In years past, sometimes Easter may come and go without much fanfare. A few eggs, family lunch and a few days off but then you move on and we are back to things as they were. This year I wanted to make sure that I could try to make Easter more meaningful through some simple things such as food or decorations.  I purchased a chart from have a visual chart on the wall to go through some of the events of the Holy week.

I have also put together an Easter menu that features recipes and ingredients that are symbolic of this event and traditions.  Whilst some of these are classics with a twist, I have selected some recipes that that whole family can participate in and help to make. My 16 year old has become quite the Challah baker over the last year so that is assigned to him with my daughter making the Easter Nest Cake which is a regular Nigella recipe that we use each year.

Here are some of the ingredients and there meaning :

Easter Food Symbols


Though it may not top chocolate eggs in popularity, lamb is the most traditional of Easter eats. According to the Oxford Companion to Food, its significance is based both in Christianity and Paganism, when Easter did not exist but a celebration of the spring equinox did. In Christian theology, lamb symbolizes Jesus' self sacrifice as the "Lamb of God." But the concept of a sacrificial lamb dates back to Pagan times when lamb symbolized spring, as that was when lambs were ready for slaughter.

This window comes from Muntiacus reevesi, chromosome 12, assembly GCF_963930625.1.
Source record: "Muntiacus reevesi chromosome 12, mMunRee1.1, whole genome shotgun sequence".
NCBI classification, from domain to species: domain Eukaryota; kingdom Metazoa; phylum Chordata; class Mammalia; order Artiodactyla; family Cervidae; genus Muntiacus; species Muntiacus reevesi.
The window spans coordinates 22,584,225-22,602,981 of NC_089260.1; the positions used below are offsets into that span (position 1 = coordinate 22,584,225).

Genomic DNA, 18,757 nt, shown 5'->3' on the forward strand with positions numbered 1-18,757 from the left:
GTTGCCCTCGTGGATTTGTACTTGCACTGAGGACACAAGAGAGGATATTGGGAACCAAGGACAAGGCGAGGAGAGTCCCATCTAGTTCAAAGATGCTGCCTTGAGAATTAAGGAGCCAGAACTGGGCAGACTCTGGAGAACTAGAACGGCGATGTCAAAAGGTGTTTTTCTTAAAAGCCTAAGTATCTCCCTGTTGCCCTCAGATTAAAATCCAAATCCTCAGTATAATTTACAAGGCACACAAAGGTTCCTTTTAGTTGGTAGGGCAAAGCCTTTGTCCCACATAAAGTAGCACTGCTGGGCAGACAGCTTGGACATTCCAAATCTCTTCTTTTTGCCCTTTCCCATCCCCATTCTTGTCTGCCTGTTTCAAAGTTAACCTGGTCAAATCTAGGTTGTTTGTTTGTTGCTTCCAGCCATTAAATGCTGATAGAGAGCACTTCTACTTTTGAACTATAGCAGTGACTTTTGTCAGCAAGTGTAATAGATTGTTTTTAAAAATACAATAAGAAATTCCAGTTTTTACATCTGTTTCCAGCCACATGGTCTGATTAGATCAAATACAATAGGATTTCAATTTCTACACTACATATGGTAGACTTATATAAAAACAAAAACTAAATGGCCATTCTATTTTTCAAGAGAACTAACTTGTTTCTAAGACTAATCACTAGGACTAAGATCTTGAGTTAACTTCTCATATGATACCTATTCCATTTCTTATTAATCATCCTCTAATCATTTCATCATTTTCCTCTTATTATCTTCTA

These days it wouldn't be Easter without eggs. Whether they're plastic and hidden in a bush, foiled-covered and made of chocolate or cooked in a traditional style, eggs are the ultimate symbol of secular Easter (apart from that bunny with a basket). Eggs join lamb in being a symbol of spring and rebirth. But eggs also have a Christian connection. According to The Catholic Encyclopedia, in early Christianity, eggs were one of the forbidden items to eat during Lent. So they were one of the first things consumed in celebration of the end of Lent. Eggs also symbolized the rebirth of mankind through Jesus' self-sacrifice.


This is not a traditional Easter bread but rather a Jewish Sabbath bread. It has become a favourite in our home for special Sunday meals. The braided challah , which is made with eggs, is the Jewish Sabbath‑and‑holiday bread. It is surrounded by folklore and tradition and loaded with symbolism. On festive occasions a blessing is said over two loaves, symbolizing the two portions of the manna that was distributed on Fridays to the children of Israel during their Exodus from Egypt. For Christians bread also is symbolic for sacrament symbolising the body of Christ.

Attached is our menu that you can change up and but here are the links to the recipes that we are using:

Our Meaningful Easter Menu

Miso-Sirarcha Devilled Eggs

Slow-Cooked Lamb Shoulder with figs, herbs and pistachios

Roasted Vegetables

Challah Bread

My son's favourite recipe :

Easter Chocolate Nest Cake

Sources : and